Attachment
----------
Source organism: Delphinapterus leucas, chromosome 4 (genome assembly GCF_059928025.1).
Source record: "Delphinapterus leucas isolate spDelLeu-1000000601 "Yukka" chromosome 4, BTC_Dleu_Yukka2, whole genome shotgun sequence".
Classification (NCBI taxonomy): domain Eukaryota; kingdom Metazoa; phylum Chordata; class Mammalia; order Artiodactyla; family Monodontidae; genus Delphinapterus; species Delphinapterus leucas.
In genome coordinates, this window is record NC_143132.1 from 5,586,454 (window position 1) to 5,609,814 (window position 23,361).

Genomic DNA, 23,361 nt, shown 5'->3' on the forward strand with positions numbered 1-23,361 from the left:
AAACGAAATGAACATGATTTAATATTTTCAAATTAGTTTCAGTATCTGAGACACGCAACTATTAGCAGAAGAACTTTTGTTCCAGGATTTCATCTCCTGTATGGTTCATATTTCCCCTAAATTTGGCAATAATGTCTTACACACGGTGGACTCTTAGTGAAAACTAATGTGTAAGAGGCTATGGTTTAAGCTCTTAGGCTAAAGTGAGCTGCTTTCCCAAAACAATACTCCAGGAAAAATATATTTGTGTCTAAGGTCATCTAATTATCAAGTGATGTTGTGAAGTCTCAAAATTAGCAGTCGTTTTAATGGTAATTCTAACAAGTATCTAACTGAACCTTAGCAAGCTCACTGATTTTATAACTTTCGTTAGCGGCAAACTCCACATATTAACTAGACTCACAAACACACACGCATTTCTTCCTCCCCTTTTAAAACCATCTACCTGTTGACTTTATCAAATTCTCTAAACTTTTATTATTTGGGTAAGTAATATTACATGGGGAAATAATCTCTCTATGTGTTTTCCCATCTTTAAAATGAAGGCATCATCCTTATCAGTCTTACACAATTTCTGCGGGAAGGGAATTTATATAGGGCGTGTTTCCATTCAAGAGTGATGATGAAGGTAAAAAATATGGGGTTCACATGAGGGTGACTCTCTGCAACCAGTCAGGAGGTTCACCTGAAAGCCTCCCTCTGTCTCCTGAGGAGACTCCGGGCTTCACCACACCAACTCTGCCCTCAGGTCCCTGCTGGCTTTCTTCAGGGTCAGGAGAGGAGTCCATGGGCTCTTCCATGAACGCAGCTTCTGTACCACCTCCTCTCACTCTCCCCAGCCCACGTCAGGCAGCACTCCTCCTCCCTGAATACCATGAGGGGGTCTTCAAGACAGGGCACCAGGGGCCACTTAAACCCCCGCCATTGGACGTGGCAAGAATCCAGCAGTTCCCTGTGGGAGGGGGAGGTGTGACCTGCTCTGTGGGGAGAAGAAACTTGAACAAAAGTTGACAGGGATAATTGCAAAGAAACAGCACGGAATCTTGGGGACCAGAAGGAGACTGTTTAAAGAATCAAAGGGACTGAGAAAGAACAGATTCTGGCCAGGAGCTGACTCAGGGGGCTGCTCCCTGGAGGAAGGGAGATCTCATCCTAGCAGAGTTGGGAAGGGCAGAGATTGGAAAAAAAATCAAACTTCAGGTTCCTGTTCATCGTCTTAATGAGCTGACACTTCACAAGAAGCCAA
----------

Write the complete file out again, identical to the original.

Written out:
Source organism: Delphinapterus leucas, chromosome 4 (genome assembly GCF_059928025.1).
Source record: "Delphinapterus leucas isolate spDelLeu-1000000601 "Yukka" chromosome 4, BTC_Dleu_Yukka2, whole genome shotgun sequence".
Classification (NCBI taxonomy): domain Eukaryota; kingdom Metazoa; phylum Chordata; class Mammalia; order Artiodactyla; family Monodontidae; genus Delphinapterus; species Delphinapterus leucas.
In genome coordinates, this window is record NC_143132.1 from 5,586,454 (window position 1) to 5,609,814 (window position 23,361).

Genomic DNA, 23,361 nt, shown 5'->3' on the forward strand with positions numbered 1-23,361 from the left:
AAACGAAATGAACATGATTTAATATTTTCAAATTAGTTTCAGTATCTGAGACACGCAACTATTAGCAGAAGAACTTTTGTTCCAGGATTTCATCTCCTGTATGGTTCATATTTCCCCTAAATTTGGCAATAATGTCTTACACACGGTGGACTCTTAGTGAAAACTAATGTGTAAGAGGCTATGGTTTAAGCTCTTAGGCTAAAGTGAGCTGCTTTCCCAAAACAATACTCCAGGAAAAATATATTTGTGTCTAAGGTCATCTAATTATCAAGTGATGTTGTGAAGTCTCAAAATTAGCAGTCGTTTTAATGGTAATTCTAACAAGTATCTAACTGAACCTTAGCAAGCTCACTGATTTTATAACTTTCGTTAGCGGCAAACTCCACATATTAACTAGACTCACAAACACACACGCATTTCTTCCTCCCCTTTTAAAACCATCTACCTGTTGACTTTATCAAATTCTCTAAACTTTTATTATTTGGGTAAGTAATATTACATGGGGAAATAATCTCTCTATGTGTTTTCCCATCTTTAAAATGAAGGCATCATCCTTATCAGTCTTACACAATTTCTGCGGGAAGGGAATTTATATAGGGCGTGTTTCCATTCAAGAGTGATGATGAAGGTAAAAAATATGGGGTTCACATGAGGGTGACTCTCTGCAACCAGTCAGGAGGTTCACCTGAAAGCCTCCCTCTGTCTCCTGAGGAGACTCCGGGCTTCACCACACCAACTCTGCCCTCAGGTCCCTGCTGGCTTTCTTCAGGGTCAGGAGAGGAGTCCATGGGCTCTTCCATGAACGCAGCTTCTGTACCACCTCCTCTCACTCTCCCCAGCCCACGTCAGGCAGCACTCCTCCTCCCTGAATACCATGAGGGGGTCTTCAAGACAGGGCACCAGGGGCCACTTAAACCCCCGCCATTGGACGTGGCAAGAATCCAGCAGTTCCCTGTGGGAGGGGGAGGTGTGACCTGCTCTGTGGGGAGAAGAAACTTGAACAAAAGTTGACAGGGATAATTGCAAAGAAACAGCACGGAATCTTGGGGACCAGAAGGAGACTGTTTAAAGAATCAAAGGGACTGAGAAAGAACAGATTCTGGCCAGGAGCTGACTCAGGGGGCTGCTCCCTGGAGGAAGGGAGATCTCATCCTAGCAGAGTTGGGAAGGGCAGAGATTGGAAAAAAAATCAAACTTCAGGTTCCTGTTCATCGTCTTAATGAGCTGACACTTCACAAGAAGCCAA